About Goodnight, Numbers
For fans of bedtime stories with a twist comes a math picture book by Danica McKellar—which sneaks in secret counting concepts on each page to help make your child smarter!
This deceptively simple bedtime book gives your child the building blocks for math success. As children say goodnight to the objects all around them—three wheels on a tricycle, four legs on a cat—they will connect with the real numbers in their world while creating cuddly memories, night after night.
Actress, math whiz, and New York Times bestselling author Danica McKellar uses her proven math success to show children that loving numbers is as easy as 1, 2, 3.
We depict many different families in this book – fathers and sons, different ethnics backgrounds, etc. But this page is my son Draco & me – he’s always loved his 3 garbage can toys: trash, recycling, and green waste, haha! And that’s our dog, Spartacus on the couch!
Letter from the back of Goodnight, Numbers
Congratulations on putting your child on the path to a lifelong love of numbers!
As you probably know, there is an epidemic in this country of kids growing up learning to fear math, which of course can adversely affect their futures in countless ways. It’s a slow but steady process that begins at a very young age as they absorb the negative stereotypes surrounding math (that it’s foreign, scary, not needed in life) from the media – and even from family and friends. And with every day that passes in our increasingly tech-driven society, math becomes more and more critical for our children’s success.
The good news is, we have the power to do something about it! And what is the solution? Making sure our kids see math as “friendly” and relevant in their lives, and it’s never too soon to start.
In Goodnight, Numbers, each adorable spread shows its number as it exists in the real world – four legs on a cat, five points on a star, six sides on a block, etc. The objects weren’t randomly chosen: By reading this book every night, we are deliberately shaping how our children see math – as an approachable, integral part of their world.
So when you’re at the grocery store, point out the unit prices. When you cook, show them the fractions on the measuring cups. And when it comes time for bed, read books like this one, where I’ve snuck math education into stories that feel like playtime. You’ll be giving your child the priceless gift of confidence in math that will shape how they see themselves their entire lives – as strong, empowered citizens who understand the value of numbers… and who certainly aren’t going to let a little math scare them off.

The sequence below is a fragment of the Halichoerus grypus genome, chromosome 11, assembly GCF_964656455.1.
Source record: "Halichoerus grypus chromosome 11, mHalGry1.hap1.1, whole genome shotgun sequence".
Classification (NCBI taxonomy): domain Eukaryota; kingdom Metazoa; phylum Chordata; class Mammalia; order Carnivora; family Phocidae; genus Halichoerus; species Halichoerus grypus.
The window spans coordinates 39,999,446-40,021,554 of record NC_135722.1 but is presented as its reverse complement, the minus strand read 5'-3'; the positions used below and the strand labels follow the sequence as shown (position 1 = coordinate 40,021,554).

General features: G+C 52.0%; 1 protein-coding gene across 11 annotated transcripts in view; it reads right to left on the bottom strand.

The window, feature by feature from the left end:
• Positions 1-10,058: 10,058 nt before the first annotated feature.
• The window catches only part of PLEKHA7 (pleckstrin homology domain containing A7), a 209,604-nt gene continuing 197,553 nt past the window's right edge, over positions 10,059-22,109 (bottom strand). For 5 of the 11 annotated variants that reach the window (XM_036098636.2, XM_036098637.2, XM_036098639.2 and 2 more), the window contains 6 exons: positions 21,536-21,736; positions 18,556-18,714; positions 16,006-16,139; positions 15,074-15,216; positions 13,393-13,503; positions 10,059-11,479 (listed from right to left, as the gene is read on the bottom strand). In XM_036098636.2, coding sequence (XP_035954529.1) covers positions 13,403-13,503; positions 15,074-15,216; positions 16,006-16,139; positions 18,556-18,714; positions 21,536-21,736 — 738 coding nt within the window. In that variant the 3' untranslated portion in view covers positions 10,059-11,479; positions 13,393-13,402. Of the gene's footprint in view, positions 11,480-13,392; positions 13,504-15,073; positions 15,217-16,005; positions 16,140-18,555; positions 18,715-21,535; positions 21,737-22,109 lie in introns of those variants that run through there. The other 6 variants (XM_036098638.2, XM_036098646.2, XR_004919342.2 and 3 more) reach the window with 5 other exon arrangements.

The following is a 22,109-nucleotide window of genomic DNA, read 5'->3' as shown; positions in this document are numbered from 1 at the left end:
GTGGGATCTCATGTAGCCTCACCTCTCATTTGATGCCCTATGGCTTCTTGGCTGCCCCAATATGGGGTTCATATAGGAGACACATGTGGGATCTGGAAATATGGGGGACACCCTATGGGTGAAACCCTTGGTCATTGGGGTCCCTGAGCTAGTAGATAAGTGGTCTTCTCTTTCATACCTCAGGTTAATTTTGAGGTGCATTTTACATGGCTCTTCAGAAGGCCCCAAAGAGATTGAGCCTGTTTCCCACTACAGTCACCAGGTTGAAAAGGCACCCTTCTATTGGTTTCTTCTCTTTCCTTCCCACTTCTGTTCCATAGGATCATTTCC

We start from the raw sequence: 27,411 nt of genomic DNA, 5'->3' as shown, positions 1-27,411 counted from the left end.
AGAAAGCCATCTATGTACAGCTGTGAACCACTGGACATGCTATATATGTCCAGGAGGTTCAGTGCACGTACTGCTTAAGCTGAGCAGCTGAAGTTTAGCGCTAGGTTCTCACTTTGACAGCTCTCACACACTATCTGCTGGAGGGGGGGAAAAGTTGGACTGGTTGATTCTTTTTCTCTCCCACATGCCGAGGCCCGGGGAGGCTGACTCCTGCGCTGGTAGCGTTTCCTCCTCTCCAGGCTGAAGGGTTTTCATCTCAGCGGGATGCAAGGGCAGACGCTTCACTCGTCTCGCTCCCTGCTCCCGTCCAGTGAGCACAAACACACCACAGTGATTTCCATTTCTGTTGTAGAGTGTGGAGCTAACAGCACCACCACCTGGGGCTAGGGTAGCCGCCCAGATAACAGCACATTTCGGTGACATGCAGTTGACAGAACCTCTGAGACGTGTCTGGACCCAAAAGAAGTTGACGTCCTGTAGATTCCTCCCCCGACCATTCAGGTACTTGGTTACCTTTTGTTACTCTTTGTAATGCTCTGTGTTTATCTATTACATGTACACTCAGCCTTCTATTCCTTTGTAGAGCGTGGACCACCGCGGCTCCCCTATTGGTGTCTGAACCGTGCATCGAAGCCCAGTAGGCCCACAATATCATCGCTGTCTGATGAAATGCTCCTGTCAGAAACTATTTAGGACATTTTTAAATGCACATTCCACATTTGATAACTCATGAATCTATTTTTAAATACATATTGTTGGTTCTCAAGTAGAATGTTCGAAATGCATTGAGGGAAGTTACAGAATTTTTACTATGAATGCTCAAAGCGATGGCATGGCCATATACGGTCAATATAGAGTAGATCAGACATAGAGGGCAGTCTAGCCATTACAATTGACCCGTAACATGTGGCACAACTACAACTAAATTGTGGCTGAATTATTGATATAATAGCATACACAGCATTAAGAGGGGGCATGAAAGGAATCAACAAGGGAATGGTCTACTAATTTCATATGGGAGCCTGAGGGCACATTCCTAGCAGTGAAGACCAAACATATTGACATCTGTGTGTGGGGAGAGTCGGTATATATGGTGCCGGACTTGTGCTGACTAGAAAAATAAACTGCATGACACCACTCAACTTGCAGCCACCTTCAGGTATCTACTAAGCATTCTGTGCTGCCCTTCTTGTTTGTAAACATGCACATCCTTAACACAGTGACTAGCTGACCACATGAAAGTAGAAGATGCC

How To Get The Most Out Of Goodnight, Numbers:
- Point out the difference between the numbers and the names of the numbers – for example, the number “3” versus the word “three.”
- Look for what appear to be picture frames on the walls of each spread, and count the objects inside each one. These are actually “ten-frames” – a teaching tool your child will see in early elementary school which I have disguised as picture frames, in order to begin the process of familiarization.
- Look for other objects to count on each page! There are many to choose from on each spread.
- Take note of the endpapers at the very beginning and end of this book, which show many ways to express the same value – a fundamental concept throughout all of math.
- You can even show your child how the book applies to their world – point out the six sides on one of the blocks in their room, or count the paws on your pet!
Come up with your own ideas, and send them to me at: email@example.com
Best known for her roles on The Wonder Years and The West Wing, and lately for her popular movies on Hallmark Channel, Danica McKellar is the New York Times bestselling author of “Math Doesn’t Suck,” “Kiss My Math,” “Hot X,” and “Girls Get Curves: Geometry Takes Shape,” books aimed at middle school and high school readers. She is also an internationally-recognized mathematician and advocate for math education. A summa cum laude graduate of UCLA with a degree in Mathematics, Danica has been honored in Britain’s esteemed Journal of Physics and the New York Times for her work in mathematics, most notably for her role as co-author of a ground-breaking mathematical physics theorem which bears her name (The Chayes-McKellar-Winn Theorem).Read More